Sauced entrees. “Smoked fish is fun to work with because it stands up to a lot of flavor, and you can dress it up with sauces,” Monahan says. “For example, smoked mackerel with tellicherry peppercorn sauce is a great combination because the fish holds up to that pepper flavor.”
“Smoked fish is a perishable product that needs to be refrigerated,” Monahan says.
Always check the use-by date on the package. Refrigerated, “it will keep for up to three weeks in its original packaging and three months frozen,” Durham says.
“If you’re having a party and leave it out for several hours, you reduce its shelf life.” Monaham adds.
The bottom line?
Regional differences may still muddy the waters when it comes to smoked-fish names.
Recently, I told a New Jersey native that I’ve been craving Nova. She drew a blank. “Oh,” it’s like lox … only different,” I explained.
Yield: 4 servings
Canola oil
1¼ cups Idaho potatoes cut into ½-inch cubes
Olive oil
½ cup    purple onion, coarsely chopped
5 tablespoons    roasted red peppers or Spanish piquillo pimientos, cut into   ¼-inch square pieces
2 tablespoons  capers
¾ to 1 pound  hot-smoked honey salmon, chopped or flaked
2½ tablespoons   white balsamic or champagne vinegar
To taste salt
To taste coarsely ground black pepper
Fry the potatoes over medium-heat (around 300 degrees) for 1 minute in enough canola oil to cover them. Drain on paper towels, then fry again in same oil at medium-high (around 360 degrees) for another minute or until golden-brown. Drain again on paper towels.
Heat a large heavy-duty pan or skillet over medium-high heat, add enough olive oil to coat the bottom. Saute the onion until transparent, add the roasted red pepper and capers and toss around in the pan for 1 minute, or until the onion just starts to turn brown. Add the salmon, potatoes, vinegar, salt and pepper and gently but constantly flip until heated through. Add a little more olive oil if the hash doesn’t look moist enough.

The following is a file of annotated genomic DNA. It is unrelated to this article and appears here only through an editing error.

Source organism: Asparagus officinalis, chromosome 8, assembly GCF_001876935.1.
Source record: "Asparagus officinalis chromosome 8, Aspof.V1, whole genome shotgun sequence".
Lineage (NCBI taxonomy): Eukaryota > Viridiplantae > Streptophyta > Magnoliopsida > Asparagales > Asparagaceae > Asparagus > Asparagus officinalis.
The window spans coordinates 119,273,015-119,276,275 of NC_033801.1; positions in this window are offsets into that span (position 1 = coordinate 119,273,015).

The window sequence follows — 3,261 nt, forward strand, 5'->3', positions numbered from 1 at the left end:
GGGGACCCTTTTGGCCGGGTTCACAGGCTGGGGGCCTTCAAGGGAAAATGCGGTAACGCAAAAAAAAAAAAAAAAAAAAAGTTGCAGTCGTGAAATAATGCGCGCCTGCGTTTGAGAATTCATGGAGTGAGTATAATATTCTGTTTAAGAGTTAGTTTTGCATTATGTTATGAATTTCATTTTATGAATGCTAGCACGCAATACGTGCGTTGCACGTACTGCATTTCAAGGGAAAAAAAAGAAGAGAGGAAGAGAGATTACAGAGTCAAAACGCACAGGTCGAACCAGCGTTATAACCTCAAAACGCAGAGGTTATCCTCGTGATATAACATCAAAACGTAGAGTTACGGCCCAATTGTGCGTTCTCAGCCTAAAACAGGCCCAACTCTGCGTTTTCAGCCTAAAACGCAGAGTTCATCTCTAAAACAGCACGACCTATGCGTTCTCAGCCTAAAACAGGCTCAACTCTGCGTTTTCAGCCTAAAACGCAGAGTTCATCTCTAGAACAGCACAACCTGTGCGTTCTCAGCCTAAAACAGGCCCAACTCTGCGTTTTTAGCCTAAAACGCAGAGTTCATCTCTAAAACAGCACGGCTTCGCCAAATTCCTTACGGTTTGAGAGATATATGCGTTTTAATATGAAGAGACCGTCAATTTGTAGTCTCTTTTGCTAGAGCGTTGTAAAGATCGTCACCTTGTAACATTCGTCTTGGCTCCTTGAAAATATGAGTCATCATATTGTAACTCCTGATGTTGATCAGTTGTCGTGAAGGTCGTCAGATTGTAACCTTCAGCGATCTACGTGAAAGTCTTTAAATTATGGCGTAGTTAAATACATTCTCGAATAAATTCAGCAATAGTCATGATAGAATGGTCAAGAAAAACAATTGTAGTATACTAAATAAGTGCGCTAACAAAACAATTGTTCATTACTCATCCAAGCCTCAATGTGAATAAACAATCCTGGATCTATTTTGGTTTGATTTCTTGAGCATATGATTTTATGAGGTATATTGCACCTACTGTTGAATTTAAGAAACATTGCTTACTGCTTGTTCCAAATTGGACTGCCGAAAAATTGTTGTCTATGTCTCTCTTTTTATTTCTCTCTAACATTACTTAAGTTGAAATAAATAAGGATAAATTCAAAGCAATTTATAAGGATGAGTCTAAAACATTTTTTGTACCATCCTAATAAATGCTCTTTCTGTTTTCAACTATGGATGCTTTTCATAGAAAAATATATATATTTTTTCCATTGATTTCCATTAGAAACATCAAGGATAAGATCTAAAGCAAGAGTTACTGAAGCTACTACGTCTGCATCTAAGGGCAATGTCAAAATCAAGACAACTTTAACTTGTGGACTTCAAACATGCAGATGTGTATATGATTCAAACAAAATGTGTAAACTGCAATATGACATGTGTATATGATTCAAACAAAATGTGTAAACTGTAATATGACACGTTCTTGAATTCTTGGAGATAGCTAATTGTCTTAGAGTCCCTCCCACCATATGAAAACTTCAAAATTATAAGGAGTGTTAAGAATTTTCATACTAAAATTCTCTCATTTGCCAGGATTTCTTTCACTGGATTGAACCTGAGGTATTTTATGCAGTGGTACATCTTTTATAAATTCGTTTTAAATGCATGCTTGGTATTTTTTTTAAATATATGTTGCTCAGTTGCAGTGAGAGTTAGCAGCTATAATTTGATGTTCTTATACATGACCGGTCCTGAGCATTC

Serve topped with poached eggs or on toast.
Recipe: Monahan’s Seafood Market.
Yield: 4 appetizer portions
Olive oil or vegetable oil
Cornmeal, as needed
Pizza dough for 1 12-inch to 14-inch pizza
1 cup   chevre, softened and crumbled
1 cup scallions, julienned with ½ the green part included
1/3 pound cold-smoked salmon, sliced thinly into strips or julienned
½ cup   fresh basil, oregano, dill or thyme (use 1 herb only)
To taste freshly ground black pepper
Lemon wedges, as needed
Preheat the oven to 500 degrees 30 minutes before you’re ready to bake the pizza.
Lightly oil the pizza pan and dust it lightly with cornmeal. Roll out the pizza dough on a lightly floured surface and transfer it to the pizza pan, pressing on it lightly until it conforms to the shape of the pan. Brush the surface of the dough lightly with olive oil, then crumble half the chevre over it evenly. Scatter half the scallions over the chevre and place the pizza in the oven for about 15 minutes, or until the crust just begins to brown. Remove the pizza from the oven and cover the surface evenly with the salmon. Top with the remaining chevre and scallions and sprinkle with whichever herb you’re using. Lightly drizzle with olive oil and sprinkle with the freshly ground pepper. Return the pizza to the oven for no more than 3 to 4 additional minutes. The chevre should just begin to melt, and the crust should be golden-brown. (If you like a crisper crust, extend the initial baking time for a few minutes. Don’t let the salmon remain in the oven any longer than it takes for the chevre to soften.)
Serve immediately with lemon wedges and more black pepper.
Source: “The Smoked Seafood Cookbook,” by T.R. Durham.